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The tough task of finding oil--Thanksgiving green tech roundup

Oil is getting tougher to find, Colorado is nervous about nuclear power, and in Canada they want to make air conditioners with seawater and geothermal power.

Oil officials see limit looming on production. It's not an oil peak; it's an oil plateau. The Wall Street Journalreports on impending restrictions on oil extraction. Now both oil industry skeptics and execs are seeing limits. Recently, Don Paul, CTO of Chevron (not the presidential candidate), told us that the world has consumed 1.1 trillion barrels of oil and will go to 1.5 trillion by 2012. The world only had 3 trillion barrels to begin with.

A deeply green city confronts its energy needs and nuclear worries. The New York Timesreports on the struggle in Fort Collins, Colorado, between a solar power plant or increased nuclear power. The technology around nuclear has improved and applications for 31 new nuclear plants are expected to be filed, but the public remains queasy.

'Geoengineering': space mirror over Greenland? Scientists are starting to consider planet-scale engineering projects to slow the pace of climate change.

"Cold" geothermal experiments in Halifax. Speaking of big engineering projects, construction began on the Alderney 5 Advanced Geothermal Energy Project in Nova Scotia, according to Renewable Energy Access. The system consists of a field of 100 holes, each 600 feet deep. Sea water chills the rock mass underground. This can then be used to meet peak air conditioning needs, eliminating the need for a supplementary cooling system. It's sort of like Heat Miser and Snow Miser finally seeing eye-to-eye.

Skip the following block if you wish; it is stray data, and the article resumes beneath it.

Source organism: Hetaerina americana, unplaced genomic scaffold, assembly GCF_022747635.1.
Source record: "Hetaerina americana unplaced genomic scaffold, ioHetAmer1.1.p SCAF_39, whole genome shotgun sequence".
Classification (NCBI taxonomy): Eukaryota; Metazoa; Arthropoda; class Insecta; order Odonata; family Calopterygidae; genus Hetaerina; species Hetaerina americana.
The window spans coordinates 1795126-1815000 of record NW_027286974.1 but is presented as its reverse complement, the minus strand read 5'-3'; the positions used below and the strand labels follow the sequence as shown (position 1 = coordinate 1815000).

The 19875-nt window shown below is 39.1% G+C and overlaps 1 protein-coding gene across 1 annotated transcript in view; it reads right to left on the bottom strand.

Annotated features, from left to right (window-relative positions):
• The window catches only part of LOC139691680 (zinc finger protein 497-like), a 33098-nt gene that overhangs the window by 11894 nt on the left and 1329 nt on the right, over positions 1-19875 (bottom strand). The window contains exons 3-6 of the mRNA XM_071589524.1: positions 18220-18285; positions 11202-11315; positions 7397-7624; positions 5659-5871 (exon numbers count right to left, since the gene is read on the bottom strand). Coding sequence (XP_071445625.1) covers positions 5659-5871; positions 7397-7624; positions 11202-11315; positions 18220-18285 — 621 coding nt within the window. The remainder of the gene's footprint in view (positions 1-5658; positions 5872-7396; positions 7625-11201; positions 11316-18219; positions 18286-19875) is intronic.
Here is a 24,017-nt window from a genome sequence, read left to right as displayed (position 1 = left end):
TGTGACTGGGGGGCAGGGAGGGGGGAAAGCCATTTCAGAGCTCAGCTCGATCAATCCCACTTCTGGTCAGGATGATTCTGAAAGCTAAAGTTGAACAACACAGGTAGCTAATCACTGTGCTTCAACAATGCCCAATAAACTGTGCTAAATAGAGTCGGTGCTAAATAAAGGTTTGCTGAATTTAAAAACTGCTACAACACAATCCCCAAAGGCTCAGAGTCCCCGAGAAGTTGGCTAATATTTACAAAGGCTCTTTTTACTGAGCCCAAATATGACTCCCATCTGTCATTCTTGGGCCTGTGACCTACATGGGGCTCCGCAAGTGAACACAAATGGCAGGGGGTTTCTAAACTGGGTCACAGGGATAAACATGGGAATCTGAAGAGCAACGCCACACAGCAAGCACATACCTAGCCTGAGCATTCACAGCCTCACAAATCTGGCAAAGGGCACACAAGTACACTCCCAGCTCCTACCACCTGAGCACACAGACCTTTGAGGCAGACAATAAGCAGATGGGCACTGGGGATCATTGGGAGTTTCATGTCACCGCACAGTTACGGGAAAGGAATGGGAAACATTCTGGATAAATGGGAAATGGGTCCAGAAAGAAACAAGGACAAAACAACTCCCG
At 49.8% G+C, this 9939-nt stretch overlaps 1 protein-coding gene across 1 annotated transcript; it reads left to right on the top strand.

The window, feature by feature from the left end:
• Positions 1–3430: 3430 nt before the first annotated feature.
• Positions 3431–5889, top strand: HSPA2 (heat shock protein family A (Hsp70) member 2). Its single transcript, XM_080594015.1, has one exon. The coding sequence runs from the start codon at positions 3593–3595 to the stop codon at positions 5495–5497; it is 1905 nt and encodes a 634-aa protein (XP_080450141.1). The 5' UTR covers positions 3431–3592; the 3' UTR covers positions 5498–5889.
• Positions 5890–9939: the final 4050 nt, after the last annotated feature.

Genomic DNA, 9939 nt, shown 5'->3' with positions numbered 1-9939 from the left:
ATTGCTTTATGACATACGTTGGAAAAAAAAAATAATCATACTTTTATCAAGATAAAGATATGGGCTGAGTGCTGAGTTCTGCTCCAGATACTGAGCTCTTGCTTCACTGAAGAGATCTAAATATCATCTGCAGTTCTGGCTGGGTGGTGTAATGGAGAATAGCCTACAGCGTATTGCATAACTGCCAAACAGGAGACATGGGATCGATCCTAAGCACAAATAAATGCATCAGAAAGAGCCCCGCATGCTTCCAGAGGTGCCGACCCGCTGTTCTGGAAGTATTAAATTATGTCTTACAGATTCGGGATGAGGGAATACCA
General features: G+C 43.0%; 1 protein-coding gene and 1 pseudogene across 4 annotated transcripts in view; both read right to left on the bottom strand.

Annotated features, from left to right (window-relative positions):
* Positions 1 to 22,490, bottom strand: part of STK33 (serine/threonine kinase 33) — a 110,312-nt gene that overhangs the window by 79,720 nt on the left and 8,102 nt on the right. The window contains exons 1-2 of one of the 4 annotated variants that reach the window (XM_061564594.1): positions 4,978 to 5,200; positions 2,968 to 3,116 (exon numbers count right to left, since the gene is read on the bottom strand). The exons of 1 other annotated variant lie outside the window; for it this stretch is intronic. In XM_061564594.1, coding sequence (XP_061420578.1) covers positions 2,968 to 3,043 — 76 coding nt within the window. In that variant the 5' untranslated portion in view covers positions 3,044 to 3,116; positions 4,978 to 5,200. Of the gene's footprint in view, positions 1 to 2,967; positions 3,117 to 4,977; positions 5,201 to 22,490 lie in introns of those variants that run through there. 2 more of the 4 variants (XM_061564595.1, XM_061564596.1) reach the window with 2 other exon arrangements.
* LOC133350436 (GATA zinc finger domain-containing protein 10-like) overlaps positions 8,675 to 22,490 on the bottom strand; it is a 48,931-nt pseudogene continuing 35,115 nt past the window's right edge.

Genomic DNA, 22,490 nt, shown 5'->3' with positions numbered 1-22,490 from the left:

UN says wood for fuel is bad. That campfire smell is soot going into the atmosphere.

The ethanol market says youch. Pacific Ethanol tumbled when it came out that celebrity investor Bill Gates (through a fund) is selling shares in the outfit, notes Earth2Tech. Ethanol looked great in 2005, before capacity went up and corn prices rose.

Finally, First Solar has become one of the fastest growing solar companies in the world. It has no major direct competitors in its particular niche, and experts explain why.